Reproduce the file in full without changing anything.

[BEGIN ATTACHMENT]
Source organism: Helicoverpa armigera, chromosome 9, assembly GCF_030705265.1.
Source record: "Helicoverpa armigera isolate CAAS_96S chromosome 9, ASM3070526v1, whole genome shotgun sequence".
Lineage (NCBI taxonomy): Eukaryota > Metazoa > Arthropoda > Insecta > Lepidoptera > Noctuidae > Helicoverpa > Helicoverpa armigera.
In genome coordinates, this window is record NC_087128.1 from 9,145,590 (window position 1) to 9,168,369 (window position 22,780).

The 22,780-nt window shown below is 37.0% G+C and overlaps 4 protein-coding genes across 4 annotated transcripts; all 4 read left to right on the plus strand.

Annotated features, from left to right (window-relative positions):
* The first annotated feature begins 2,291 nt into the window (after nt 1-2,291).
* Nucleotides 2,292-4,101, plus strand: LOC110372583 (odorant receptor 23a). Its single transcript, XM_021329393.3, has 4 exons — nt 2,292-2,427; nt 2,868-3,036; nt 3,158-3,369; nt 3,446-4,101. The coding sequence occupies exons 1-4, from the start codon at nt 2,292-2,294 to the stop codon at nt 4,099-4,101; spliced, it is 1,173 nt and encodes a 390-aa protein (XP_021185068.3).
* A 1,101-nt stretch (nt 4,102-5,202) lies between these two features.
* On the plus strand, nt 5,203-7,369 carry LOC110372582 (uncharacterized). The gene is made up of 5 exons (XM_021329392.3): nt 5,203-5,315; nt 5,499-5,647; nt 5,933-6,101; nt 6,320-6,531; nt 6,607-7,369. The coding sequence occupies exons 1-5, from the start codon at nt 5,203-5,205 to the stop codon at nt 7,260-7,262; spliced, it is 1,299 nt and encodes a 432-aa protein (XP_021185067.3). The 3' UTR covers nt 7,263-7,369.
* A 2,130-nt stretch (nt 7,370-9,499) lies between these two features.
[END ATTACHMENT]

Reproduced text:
Source organism: Helicoverpa armigera, chromosome 9, assembly GCF_030705265.1.
Source record: "Helicoverpa armigera isolate CAAS_96S chromosome 9, ASM3070526v1, whole genome shotgun sequence".
Lineage (NCBI taxonomy): Eukaryota > Metazoa > Arthropoda > Insecta > Lepidoptera > Noctuidae > Helicoverpa > Helicoverpa armigera.
In genome coordinates, this window is record NC_087128.1 from 9,145,590 (window position 1) to 9,168,369 (window position 22,780).

The 22,780-nt window shown below is 37.0% G+C and overlaps 4 protein-coding genes across 4 annotated transcripts; all 4 read left to right on the plus strand.

Annotated features, from left to right (window-relative positions):
* The first annotated feature begins 2,291 nt into the window (after nt 1-2,291).
* Nucleotides 2,292-4,101, plus strand: LOC110372583 (odorant receptor 23a). Its single transcript, XM_021329393.3, has 4 exons — nt 2,292-2,427; nt 2,868-3,036; nt 3,158-3,369; nt 3,446-4,101. The coding sequence occupies exons 1-4, from the start codon at nt 2,292-2,294 to the stop codon at nt 4,099-4,101; spliced, it is 1,173 nt and encodes a 390-aa protein (XP_021185068.3).
* A 1,101-nt stretch (nt 4,102-5,202) lies between these two features.
* On the plus strand, nt 5,203-7,369 carry LOC110372582 (uncharacterized). The gene is made up of 5 exons (XM_021329392.3): nt 5,203-5,315; nt 5,499-5,647; nt 5,933-6,101; nt 6,320-6,531; nt 6,607-7,369. The coding sequence occupies exons 1-5, from the start codon at nt 5,203-5,205 to the stop codon at nt 7,260-7,262; spliced, it is 1,299 nt and encodes a 432-aa protein (XP_021185067.3). The 3' UTR covers nt 7,263-7,369.
* A 2,130-nt stretch (nt 7,370-9,499) lies between these two features.